Well, I kind of get that, but admitting you'd vote for a rate rise, providing you were part of the minority vote is quite brazen.

She may as well of said "even though I've been given one of the UK's upmost responsibilities and powers, I don't want my vote to count because I want you all to like me. I'm nothing but a gutless, spineless pussy"

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Follow the money....

Every time Carney announces something that turns markets one way and then another, which traders made the most money? As we all own a huge part of RBS, we should be hoping they were tipped off and not Goldman Sachs?

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Not seeking to be inflammatory for its own sake, though I realise this may draw some criticism - but doesn't it get to the point where the thoroughgoing cynicism regarding the aims and intentions of the Bank of England becomes itself, a kind of ramping? Take the decision of the FCA re selling CoCos to retail investors. If all the Bank of England wanted to do was screw everyone and always put the interests of the zombie banks first, why do that? Likewise, why ban IO? Why put in any cap on mortgage multiples, no matter how crummy? Why require any of the MMR changes, no matter how lame or easily gamed?

At the very least we have a massive demonstration in the rear view mirror that allowing the private banks to do what they want and having financial stability are conflicting goals. The regulator must be balancing these goals to some extent and not just allowing the private banks to feast on their less sophisticated customers to an unlimited extent. Christ, how low have I fallen - defending the Bank of England, again.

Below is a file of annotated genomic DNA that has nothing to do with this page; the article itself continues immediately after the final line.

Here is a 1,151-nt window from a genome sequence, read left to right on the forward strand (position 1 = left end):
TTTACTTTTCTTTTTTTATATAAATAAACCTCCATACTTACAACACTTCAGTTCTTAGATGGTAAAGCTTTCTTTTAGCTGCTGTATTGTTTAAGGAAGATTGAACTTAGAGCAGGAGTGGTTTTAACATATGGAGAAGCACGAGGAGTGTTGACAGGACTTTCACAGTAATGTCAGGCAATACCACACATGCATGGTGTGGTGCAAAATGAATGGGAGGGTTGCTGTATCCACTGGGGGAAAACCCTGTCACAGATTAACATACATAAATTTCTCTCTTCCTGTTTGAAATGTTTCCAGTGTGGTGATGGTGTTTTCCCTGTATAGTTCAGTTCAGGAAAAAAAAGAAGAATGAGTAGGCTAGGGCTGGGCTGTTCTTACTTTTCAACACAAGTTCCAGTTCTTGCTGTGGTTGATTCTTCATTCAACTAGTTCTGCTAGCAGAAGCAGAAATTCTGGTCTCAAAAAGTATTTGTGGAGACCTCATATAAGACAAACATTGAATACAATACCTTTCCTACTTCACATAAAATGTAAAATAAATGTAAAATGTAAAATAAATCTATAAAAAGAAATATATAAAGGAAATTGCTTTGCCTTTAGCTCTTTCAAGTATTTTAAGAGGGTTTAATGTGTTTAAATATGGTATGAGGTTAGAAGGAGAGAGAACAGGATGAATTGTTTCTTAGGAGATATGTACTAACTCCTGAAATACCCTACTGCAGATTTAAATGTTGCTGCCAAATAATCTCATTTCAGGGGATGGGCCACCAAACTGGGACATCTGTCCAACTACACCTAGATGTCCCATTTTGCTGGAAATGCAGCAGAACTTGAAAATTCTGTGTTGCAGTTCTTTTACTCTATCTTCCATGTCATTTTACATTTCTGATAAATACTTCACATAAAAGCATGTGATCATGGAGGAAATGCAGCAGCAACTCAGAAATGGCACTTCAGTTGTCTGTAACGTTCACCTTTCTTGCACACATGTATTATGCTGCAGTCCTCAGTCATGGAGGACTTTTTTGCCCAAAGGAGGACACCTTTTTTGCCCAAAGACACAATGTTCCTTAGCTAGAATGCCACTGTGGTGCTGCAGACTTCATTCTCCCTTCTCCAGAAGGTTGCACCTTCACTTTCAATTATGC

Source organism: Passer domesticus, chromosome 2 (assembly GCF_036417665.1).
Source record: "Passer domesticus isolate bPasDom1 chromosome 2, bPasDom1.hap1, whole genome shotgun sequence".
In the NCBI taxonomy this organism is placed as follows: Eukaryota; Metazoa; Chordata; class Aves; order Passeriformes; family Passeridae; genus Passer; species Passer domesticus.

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Not seeking to be inflammatory for its own sake, though I realise this may draw some criticism - but doesn't it get to the point where the thoroughgoing cynicism regarding the aims and intentions of the Bank of England becomes itself, a kind of ramping? Take the decision of the FCA re selling CoCos to retail investors. If all the Bank of England wanted to do was screw everyone and always put the interests of the zombie banks first, why do that? Likewise, why ban IO? Why put in any cap on mortgage multiples, no matter how crummy? Why require any of the MMR changes, no matter how lame or easily gamed?

At the very least we have a massive demonstration in the rear view mirror that allowing the private banks to do what they want and having financial stability are conflicting goals. The regulator must be balancing these goals to some extent and not just allowing the private banks to feast on their less sophisticated customers to an unlimited extent. Christ, how low have I fallen - defending the Bank of England, again.

Carney and his cronies aren't stupid.

They know they can't relentlessly ramp the economy/housing market etc as then they risk an overheat, market interest rates blowing out, GBP getting punished etc. In reality this 20% rip in London property in the last year is ahead of even msot bullish expectations. And the BofE etc know that speed and magnitude of this move has second order implications which could be very detrimental to the whole ponzi scheme in which we try to eke out an existence. So they are trying to temper things somewhat.